ERJ staff report (RPN)
By Rubber & Plastics News Staff
Washington, DC -- President Obama's 26 Oct signing into law a renewal of the US Generalized System of Preferences will allow duty-free treatment for tyres and other rubber products made in South Korea, Panama, and Colombia.
The renewed laws will greatly increase the US tyre trade, especially with South Korea, the Tire Industry Association said in a press release.
â€œThe renewal of the (South Korean) programme removes 95 percent of the existing tariffs within five years for goods and services covered by the pact,â€ said Roy Littlefield, TIA executive vice president, in a press release. â€œThe agreement also provides greater access to the Korean government procurement market for American companies.â€
The South Korean FTA gradually reduces the tariff on imported South Korean passenger and truck radial tyres from the current 4 percent to 0 percent by the fifth year of the agreement, TIA said. The duty-free importing of tyres from South Korea will then last for another 15 years until the agreement comes up for renewal.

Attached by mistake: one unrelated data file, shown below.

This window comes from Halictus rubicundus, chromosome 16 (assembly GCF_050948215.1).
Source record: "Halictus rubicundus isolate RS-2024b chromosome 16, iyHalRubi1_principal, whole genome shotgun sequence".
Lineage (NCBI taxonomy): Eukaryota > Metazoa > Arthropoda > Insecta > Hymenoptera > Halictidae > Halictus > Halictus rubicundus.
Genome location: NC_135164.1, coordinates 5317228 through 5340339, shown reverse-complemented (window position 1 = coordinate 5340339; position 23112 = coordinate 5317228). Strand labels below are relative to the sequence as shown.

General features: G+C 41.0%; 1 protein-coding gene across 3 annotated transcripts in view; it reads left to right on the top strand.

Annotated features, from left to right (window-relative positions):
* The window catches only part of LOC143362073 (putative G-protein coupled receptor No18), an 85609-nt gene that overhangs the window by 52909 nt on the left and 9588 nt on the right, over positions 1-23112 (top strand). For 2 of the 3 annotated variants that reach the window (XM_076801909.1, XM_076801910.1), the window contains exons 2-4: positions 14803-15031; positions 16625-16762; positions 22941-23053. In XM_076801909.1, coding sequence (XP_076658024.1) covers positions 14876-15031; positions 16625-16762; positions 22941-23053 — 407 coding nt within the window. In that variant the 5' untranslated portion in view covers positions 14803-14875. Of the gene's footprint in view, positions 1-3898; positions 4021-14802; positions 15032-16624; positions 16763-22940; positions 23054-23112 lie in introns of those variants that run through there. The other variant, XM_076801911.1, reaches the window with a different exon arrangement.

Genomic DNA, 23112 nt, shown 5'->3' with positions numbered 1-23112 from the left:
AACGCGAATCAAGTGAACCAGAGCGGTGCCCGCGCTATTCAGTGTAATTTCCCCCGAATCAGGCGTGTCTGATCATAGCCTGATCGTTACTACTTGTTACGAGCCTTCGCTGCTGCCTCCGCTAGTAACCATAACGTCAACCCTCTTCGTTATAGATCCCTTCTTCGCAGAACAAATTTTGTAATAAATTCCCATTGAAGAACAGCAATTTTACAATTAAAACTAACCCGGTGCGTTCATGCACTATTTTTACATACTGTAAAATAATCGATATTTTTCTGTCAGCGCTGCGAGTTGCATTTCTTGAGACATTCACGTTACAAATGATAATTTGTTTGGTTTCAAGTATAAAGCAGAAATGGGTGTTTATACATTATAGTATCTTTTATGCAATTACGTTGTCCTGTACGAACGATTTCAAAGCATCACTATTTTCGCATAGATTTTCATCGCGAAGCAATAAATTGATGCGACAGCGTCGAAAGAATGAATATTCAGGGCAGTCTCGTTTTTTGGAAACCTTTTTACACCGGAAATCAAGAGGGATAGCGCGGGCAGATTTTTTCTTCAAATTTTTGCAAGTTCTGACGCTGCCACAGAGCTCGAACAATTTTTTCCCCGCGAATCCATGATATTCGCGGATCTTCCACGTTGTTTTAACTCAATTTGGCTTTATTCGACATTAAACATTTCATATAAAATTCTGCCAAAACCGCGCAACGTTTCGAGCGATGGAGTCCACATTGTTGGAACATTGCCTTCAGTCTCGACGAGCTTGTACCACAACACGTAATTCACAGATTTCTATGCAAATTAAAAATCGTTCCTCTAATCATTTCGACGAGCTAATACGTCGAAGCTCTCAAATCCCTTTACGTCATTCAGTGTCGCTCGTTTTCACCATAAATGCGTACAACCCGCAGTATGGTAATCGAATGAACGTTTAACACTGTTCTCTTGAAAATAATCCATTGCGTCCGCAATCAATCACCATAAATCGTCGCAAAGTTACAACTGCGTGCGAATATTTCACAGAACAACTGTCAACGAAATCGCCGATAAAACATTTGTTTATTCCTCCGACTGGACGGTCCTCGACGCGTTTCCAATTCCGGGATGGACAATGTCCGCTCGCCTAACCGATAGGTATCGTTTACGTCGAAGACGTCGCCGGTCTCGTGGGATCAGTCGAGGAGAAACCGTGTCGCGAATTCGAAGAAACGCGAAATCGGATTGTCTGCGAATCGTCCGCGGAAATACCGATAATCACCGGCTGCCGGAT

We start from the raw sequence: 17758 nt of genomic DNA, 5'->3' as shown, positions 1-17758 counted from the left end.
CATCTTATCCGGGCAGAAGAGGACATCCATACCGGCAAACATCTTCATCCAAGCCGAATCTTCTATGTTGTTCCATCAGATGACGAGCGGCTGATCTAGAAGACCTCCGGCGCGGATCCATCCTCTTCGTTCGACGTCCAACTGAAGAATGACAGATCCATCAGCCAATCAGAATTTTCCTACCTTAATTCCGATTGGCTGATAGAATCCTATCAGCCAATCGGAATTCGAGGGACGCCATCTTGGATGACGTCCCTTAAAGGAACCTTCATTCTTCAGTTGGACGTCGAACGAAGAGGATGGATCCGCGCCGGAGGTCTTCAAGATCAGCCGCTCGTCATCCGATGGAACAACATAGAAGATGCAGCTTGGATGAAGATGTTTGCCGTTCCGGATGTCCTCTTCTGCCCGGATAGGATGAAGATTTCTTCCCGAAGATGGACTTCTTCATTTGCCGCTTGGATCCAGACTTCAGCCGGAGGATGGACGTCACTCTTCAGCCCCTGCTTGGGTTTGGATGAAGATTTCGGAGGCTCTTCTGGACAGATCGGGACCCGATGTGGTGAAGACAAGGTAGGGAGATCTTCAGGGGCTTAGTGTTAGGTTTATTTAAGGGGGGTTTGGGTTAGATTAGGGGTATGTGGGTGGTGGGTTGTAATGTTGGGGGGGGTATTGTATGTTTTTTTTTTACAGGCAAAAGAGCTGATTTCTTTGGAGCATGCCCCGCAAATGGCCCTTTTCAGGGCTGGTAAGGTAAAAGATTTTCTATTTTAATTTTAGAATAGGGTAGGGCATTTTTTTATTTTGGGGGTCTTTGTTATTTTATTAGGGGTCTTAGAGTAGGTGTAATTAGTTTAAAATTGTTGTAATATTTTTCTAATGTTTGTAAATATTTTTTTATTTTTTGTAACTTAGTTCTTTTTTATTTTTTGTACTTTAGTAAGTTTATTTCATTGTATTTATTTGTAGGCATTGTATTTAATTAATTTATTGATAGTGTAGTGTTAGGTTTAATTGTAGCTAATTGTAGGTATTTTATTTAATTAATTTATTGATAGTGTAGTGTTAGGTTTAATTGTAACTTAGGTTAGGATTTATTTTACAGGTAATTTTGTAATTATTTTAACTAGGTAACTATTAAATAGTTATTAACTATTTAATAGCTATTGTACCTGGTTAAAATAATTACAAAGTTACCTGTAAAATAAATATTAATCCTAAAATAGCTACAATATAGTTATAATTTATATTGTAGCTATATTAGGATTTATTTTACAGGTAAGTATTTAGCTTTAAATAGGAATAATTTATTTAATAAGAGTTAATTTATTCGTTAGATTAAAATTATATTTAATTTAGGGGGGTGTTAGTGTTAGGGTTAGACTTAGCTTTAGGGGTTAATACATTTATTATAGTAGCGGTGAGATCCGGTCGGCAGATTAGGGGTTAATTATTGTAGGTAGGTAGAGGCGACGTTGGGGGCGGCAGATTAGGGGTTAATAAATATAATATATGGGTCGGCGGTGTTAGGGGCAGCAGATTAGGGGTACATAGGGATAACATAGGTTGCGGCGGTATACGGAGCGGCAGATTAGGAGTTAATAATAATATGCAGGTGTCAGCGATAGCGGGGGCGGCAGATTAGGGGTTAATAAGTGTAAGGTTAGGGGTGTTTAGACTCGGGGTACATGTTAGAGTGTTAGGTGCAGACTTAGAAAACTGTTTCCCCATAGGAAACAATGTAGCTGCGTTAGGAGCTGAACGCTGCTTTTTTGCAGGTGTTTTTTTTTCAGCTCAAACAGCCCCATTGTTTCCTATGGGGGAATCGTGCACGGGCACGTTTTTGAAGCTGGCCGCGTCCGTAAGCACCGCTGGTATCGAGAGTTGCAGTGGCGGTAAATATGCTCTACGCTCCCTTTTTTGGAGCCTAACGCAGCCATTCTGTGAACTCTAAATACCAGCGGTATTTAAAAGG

For US tyre manufacturers, South Korean import duties will go from the current 8 percent to 0 percent, TIA said.
The South Korean agreement will particularly help US consumers hurt by the price hike on tyres in late 2009 caused by the Section 421 tariffs on Chinese-made passenger and light truck tyres, according to TIA. In the wake of these tariffs, South Korean tyre imports to the US increased 63 percent, it said.
Both the GSP and the South Korean FTA lapsed on 31 Dec 2010.
Renewal of GSP and the free trade agreements were criticised by the United Steelworkers union, which said they will endanger US workers.
â€œHistorically, these agreements have closed American manufacturing facilities and cost American jobs,â€ said USW International President Leo Gerard. â€œIt is foolish to think that this latest round will do something different.â€
The USW successfully petitioned the Obama administration for the Section 421 tariffs on Chinese tires in 2009. It also later successfully fought to remove duty-free GSP status on tyres imported from Thailand.
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Article from Rubber & Plastics News